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24 Hour Party People /


Rated: R

Starring: Steve Coogan, Shirley Henderson, Andy Serkis, Keith Allen, Dan Hope

Directed by: Michael Winterbottom

Produced by: Andrew Eaton

Written by: Frank Cottrell Boyce

Distributor: MGM/UA


Movie Image

Movie Image

Movie Image

     Embracing on the birth of punk, 24 Hour Party People chronicles the lives of the bands: Joy Division, New Order, and Happy Mondays; all inspired by the Sex Pistols. Combining real clips with filmed ones, derived from a written plot, this is a beautiful accomplishment from director Michael Winterbottom. While I did enjoy watching video from British clubs, old recording studios, and the argumentative music industry, the film does have several flaws. The story tends to preoccupy itself with stupid stunts, performed by the main characters, that are funny, but mostly just plain stupid. This is an interesting and intriguing film, but it is nowhere near a great one. The performances are respectable, and the writing is top-notch, but we really have nothing else to rave about.


     Narrated by Tony Wilson (Steve Coogan), 24 Hour Party People more specifically follows the downfall of Factory Records. With a lose set of rules, written in the blood of Wilson, Factory’s end is mostly to blame for the freedom the company gave its recording artists. On this sheet of rules, Wilson and his co-founders basically stated that their clients had no contractual agreement, or mental obligation, to stay with Factory Records. Their distributor did not own their music, or have any control over it. The bands could take it, and carry it over to another company at any time. The punk, and drugged-up, society did not put limits on anything they did. The plummet of their companies was, more or less, guaranteed – even though they didn’t know it themselves.


     Lavishly rich in color, 24 Hour Party People’s authenticity is clearly made possible by its well-written screenplay and incredible performances. The best of these performances, however, comes from Steve Coogan – who could definitely be referred to as a cinematic breakthrough artist. His performance has undeniable depth, and he captures his character, the two-timing head of Factory Records, pitch perfectly. Many would think that it’s much easier to play the careless characters, than it is to play the ones with evident thoughts, feelings, and emotions. The real truth is it is much harder to play one of a mindless personality, whose true thoughts are expressed in rages of four letter words. Coogan plays the ladder, and is excellent in doing so. Is he Oscar worthy? Almost, but not quite.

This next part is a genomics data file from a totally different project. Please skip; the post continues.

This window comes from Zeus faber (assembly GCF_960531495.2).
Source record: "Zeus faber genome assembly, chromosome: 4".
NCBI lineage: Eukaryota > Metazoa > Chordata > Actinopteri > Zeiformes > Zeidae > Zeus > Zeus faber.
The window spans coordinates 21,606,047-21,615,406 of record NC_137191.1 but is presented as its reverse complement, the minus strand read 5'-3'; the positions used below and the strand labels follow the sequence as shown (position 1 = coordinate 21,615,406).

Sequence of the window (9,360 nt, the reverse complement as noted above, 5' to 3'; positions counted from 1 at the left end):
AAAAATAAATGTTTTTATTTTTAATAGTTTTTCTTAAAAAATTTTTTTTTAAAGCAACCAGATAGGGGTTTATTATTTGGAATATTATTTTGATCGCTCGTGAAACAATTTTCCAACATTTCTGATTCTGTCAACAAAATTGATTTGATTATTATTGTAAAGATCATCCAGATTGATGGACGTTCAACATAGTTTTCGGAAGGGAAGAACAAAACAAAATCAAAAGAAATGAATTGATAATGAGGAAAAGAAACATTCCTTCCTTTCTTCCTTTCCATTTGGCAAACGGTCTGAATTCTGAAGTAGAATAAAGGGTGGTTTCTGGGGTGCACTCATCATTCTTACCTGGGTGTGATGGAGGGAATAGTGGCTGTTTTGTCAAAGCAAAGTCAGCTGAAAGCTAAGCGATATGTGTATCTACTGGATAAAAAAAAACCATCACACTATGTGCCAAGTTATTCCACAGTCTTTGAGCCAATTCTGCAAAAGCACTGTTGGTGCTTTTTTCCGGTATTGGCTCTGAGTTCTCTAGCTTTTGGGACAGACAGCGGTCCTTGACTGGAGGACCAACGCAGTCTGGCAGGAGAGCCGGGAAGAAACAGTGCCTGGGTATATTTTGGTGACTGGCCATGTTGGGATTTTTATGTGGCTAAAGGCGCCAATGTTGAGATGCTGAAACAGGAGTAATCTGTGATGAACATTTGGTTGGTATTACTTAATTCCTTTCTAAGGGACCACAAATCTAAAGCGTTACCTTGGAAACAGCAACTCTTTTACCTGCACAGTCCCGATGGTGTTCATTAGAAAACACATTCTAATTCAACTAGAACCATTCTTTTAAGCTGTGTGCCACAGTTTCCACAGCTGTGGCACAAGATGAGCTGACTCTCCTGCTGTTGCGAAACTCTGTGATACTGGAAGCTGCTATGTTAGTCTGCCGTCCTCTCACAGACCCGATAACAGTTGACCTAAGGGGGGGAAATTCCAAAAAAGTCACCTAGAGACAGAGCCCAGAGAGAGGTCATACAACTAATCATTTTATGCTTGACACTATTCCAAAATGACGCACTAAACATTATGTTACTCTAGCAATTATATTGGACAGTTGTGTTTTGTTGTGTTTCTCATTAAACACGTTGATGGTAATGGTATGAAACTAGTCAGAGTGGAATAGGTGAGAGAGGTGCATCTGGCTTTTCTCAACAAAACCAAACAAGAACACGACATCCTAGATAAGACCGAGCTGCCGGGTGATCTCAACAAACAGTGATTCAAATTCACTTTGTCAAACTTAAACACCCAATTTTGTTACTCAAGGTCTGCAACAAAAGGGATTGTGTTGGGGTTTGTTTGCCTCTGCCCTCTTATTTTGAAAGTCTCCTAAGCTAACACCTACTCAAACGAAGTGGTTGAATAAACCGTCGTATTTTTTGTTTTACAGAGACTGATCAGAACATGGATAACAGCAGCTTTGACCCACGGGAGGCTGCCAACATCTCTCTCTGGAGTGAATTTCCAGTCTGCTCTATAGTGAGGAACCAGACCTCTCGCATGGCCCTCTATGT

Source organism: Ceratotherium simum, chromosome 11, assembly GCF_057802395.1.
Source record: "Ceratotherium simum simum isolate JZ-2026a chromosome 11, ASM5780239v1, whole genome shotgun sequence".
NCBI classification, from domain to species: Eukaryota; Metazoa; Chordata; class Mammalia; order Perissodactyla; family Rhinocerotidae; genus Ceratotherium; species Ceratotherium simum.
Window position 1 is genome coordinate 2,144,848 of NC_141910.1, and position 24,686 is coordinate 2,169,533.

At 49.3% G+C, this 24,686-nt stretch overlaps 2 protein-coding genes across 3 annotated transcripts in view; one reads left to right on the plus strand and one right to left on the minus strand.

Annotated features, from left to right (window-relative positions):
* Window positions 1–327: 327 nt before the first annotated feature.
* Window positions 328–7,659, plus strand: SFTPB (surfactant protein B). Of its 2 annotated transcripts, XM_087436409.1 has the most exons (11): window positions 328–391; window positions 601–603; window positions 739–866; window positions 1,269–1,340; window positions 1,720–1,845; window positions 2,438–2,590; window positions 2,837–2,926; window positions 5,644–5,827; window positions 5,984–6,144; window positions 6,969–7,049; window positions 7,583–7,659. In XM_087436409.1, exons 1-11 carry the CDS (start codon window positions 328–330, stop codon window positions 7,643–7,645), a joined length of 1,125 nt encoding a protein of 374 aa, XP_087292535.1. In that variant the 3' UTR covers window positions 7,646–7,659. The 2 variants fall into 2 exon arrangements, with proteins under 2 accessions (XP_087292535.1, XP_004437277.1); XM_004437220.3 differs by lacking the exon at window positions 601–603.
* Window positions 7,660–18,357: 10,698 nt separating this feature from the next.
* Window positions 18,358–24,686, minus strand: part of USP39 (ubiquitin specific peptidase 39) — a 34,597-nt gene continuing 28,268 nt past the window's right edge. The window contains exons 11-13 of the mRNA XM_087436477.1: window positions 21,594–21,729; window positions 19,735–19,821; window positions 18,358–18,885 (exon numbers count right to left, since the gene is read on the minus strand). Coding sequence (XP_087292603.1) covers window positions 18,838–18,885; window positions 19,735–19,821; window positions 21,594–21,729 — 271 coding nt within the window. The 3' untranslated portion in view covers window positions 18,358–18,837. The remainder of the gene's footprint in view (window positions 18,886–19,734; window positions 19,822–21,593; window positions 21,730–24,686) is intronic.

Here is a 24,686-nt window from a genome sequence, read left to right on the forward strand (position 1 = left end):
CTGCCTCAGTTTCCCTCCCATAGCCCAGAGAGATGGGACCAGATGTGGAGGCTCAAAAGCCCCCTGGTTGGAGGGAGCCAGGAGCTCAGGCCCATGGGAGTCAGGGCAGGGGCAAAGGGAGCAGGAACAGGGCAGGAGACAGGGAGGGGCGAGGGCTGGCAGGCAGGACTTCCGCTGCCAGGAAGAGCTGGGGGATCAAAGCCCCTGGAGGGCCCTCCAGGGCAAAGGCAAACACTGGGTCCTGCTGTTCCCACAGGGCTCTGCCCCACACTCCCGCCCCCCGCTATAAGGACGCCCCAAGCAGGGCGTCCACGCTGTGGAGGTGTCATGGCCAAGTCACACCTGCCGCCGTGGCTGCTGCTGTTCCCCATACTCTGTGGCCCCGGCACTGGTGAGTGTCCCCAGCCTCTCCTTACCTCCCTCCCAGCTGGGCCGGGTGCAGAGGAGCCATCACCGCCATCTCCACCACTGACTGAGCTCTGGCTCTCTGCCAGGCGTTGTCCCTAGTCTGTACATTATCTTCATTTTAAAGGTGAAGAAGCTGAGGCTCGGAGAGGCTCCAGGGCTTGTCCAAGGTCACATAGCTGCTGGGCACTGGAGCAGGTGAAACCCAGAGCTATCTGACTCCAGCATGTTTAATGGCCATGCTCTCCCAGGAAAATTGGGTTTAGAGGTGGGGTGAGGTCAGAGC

The visuals in 24 Hour Party People might be some of the most unnoticeable of recent years, but when looking closely, you can see how carefully placed together they really are. Michael Winterbottom’s direction is some of the most elegantly astounding that I have ever seen. The intertwining of real clips, and ones intended for the film is brilliant, and producer Andrew Eaton matches the two’s quality, so they appear as one. The credits, and opening “thank-yous” are also very intricately done, and ultimately set the mood for the entire film. This might not be the most exciting piece of work in the world, but it’s extremely interesting and captivating. There is a wide assortment of things that I can praise in it, and its versatility is admirable.


     24 Hour Party People will, indeed, satisfy. However, I’m not sure that it will live up to the high-expectations that most critics are creating for it. I like to see goofy, drugged-up jokers fuck off, but here I think it’s a little bit of an overdose, so to speak. This authentic representation is an accurate portrayal of the record industry thirty years ago, though. I enjoyed the direction, acting, and writing, which hold the film together quite professionally. 24 Hour Party People is, most of the time, very fun and interesting to watch. Is that enough for most people? -- is the question. It isn’t worth high praise, or any Oscar nods, but it is appreciable. It is plausible, even though it wouldn’t seem so, and even, at times, shows masterful qualities. For a laughable, and educative time, this one is a sure bet!


-Danny, Bucket Reviews



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